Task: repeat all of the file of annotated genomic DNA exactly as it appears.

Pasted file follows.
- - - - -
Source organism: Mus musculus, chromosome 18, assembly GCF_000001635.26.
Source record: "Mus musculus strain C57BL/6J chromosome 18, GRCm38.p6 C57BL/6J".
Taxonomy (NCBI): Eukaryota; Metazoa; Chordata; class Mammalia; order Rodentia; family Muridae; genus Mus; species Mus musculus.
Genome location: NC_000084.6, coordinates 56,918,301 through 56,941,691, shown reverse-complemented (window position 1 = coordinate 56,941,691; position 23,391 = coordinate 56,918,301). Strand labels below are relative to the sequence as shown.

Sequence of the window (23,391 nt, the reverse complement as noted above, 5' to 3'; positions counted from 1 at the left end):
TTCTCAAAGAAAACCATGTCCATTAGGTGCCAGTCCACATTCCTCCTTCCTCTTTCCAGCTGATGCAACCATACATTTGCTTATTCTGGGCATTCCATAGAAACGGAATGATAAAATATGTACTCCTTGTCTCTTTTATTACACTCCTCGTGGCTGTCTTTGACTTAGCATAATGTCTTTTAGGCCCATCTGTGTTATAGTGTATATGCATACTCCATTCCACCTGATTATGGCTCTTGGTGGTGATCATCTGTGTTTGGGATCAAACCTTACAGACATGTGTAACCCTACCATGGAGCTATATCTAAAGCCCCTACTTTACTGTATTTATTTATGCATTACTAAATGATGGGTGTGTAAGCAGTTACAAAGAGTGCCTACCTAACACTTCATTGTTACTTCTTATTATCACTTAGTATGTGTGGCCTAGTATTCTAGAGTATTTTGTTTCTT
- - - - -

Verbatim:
Source organism: Mus musculus, chromosome 18, assembly GCF_000001635.26.
Source record: "Mus musculus strain C57BL/6J chromosome 18, GRCm38.p6 C57BL/6J".
Taxonomy (NCBI): Eukaryota; Metazoa; Chordata; class Mammalia; order Rodentia; family Muridae; genus Mus; species Mus musculus.
Genome location: NC_000084.6, coordinates 56,918,301 through 56,941,691, shown reverse-complemented (window position 1 = coordinate 56,941,691; position 23,391 = coordinate 56,918,301). Strand labels below are relative to the sequence as shown.

Sequence of the window (23,391 nt, the reverse complement as noted above, 5' to 3'; positions counted from 1 at the left end):
TTCTCAAAGAAAACCATGTCCATTAGGTGCCAGTCCACATTCCTCCTTCCTCTTTCCAGCTGATGCAACCATACATTTGCTTATTCTGGGCATTCCATAGAAACGGAATGATAAAATATGTACTCCTTGTCTCTTTTATTACACTCCTCGTGGCTGTCTTTGACTTAGCATAATGTCTTTTAGGCCCATCTGTGTTATAGTGTATATGCATACTCCATTCCACCTGATTATGGCTCTTGGTGGTGATCATCTGTGTTTGGGATCAAACCTTACAGACATGTGTAACCCTACCATGGAGCTATATCTAAAGCCCCTACTTTACTGTATTTATTTATGCATTACTAAATGATGGGTGTGTAAGCAGTTACAAAGAGTGCCTACCTAACACTTCATTGTTACTTCTTATTATCACTTAGTATGTGTGGCCTAGTATTCTAGAGTATTTTGTTTCTT